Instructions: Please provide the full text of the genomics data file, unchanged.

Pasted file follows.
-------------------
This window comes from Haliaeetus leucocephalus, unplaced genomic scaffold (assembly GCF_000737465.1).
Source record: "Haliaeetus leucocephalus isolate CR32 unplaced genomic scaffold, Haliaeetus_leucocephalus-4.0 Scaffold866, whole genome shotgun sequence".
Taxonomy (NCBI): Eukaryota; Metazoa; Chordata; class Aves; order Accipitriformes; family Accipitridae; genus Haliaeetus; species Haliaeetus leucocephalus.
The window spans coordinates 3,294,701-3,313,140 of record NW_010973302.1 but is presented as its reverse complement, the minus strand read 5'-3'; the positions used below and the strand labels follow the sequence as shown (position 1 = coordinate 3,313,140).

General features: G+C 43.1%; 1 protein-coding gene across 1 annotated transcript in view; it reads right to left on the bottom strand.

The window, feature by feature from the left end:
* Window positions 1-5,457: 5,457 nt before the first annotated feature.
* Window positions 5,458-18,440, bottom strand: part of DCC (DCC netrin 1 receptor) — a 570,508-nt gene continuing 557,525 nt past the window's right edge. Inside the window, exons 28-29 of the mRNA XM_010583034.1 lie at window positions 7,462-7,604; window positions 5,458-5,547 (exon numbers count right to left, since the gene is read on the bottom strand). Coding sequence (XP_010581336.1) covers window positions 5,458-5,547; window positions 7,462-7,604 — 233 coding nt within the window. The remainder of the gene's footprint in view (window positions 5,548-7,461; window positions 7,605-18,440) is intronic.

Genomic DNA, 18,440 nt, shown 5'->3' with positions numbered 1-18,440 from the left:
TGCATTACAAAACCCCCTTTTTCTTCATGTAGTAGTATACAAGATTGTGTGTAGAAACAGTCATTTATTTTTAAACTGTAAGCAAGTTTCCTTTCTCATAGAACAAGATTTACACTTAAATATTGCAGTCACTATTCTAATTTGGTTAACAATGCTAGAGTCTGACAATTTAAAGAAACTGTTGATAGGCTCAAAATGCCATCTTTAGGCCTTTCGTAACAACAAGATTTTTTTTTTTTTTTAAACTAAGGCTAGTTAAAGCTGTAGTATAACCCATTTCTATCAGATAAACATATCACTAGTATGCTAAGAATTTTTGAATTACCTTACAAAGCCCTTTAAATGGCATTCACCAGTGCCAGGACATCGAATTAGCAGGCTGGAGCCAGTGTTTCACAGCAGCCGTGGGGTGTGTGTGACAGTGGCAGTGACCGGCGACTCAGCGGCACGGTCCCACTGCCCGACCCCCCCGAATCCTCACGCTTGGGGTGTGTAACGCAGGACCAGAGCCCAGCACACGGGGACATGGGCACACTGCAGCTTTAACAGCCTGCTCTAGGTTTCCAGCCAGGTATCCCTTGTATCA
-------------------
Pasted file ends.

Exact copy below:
This window comes from Haliaeetus leucocephalus, unplaced genomic scaffold (assembly GCF_000737465.1).
Source record: "Haliaeetus leucocephalus isolate CR32 unplaced genomic scaffold, Haliaeetus_leucocephalus-4.0 Scaffold866, whole genome shotgun sequence".
Taxonomy (NCBI): Eukaryota; Metazoa; Chordata; class Aves; order Accipitriformes; family Accipitridae; genus Haliaeetus; species Haliaeetus leucocephalus.
The window spans coordinates 3,294,701-3,313,140 of record NW_010973302.1 but is presented as its reverse complement, the minus strand read 5'-3'; the positions used below and the strand labels follow the sequence as shown (position 1 = coordinate 3,313,140).

General features: G+C 43.1%; 1 protein-coding gene across 1 annotated transcript in view; it reads right to left on the bottom strand.

The window, feature by feature from the left end:
* Window positions 1-5,457: 5,457 nt before the first annotated feature.
* Window positions 5,458-18,440, bottom strand: part of DCC (DCC netrin 1 receptor) — a 570,508-nt gene continuing 557,525 nt past the window's right edge. Inside the window, exons 28-29 of the mRNA XM_010583034.1 lie at window positions 7,462-7,604; window positions 5,458-5,547 (exon numbers count right to left, since the gene is read on the bottom strand). Coding sequence (XP_010581336.1) covers window positions 5,458-5,547; window positions 7,462-7,604 — 233 coding nt within the window. The remainder of the gene's footprint in view (window positions 5,548-7,461; window positions 7,605-18,440) is intronic.

Genomic DNA, 18,440 nt, shown 5'->3' with positions numbered 1-18,440 from the left:
TGCATTACAAAACCCCCTTTTTCTTCATGTAGTAGTATACAAGATTGTGTGTAGAAACAGTCATTTATTTTTAAACTGTAAGCAAGTTTCCTTTCTCATAGAACAAGATTTACACTTAAATATTGCAGTCACTATTCTAATTTGGTTAACAATGCTAGAGTCTGACAATTTAAAGAAACTGTTGATAGGCTCAAAATGCCATCTTTAGGCCTTTCGTAACAACAAGATTTTTTTTTTTTTTTAAACTAAGGCTAGTTAAAGCTGTAGTATAACCCATTTCTATCAGATAAACATATCACTAGTATGCTAAGAATTTTTGAATTACCTTACAAAGCCCTTTAAATGGCATTCACCAGTGCCAGGACATCGAATTAGCAGGCTGGAGCCAGTGTTTCACAGCAGCCGTGGGGTGTGTGTGACAGTGGCAGTGACCGGCGACTCAGCGGCACGGTCCCACTGCCCGACCCCCCCGAATCCTCACGCTTGGGGTGTGTAACGCAGGACCAGAGCCCAGCACACGGGGACATGGGCACACTGCAGCTTTAACAGCCTGCTCTAGGTTTCCAGCCAGGTATCCCTTGTATCA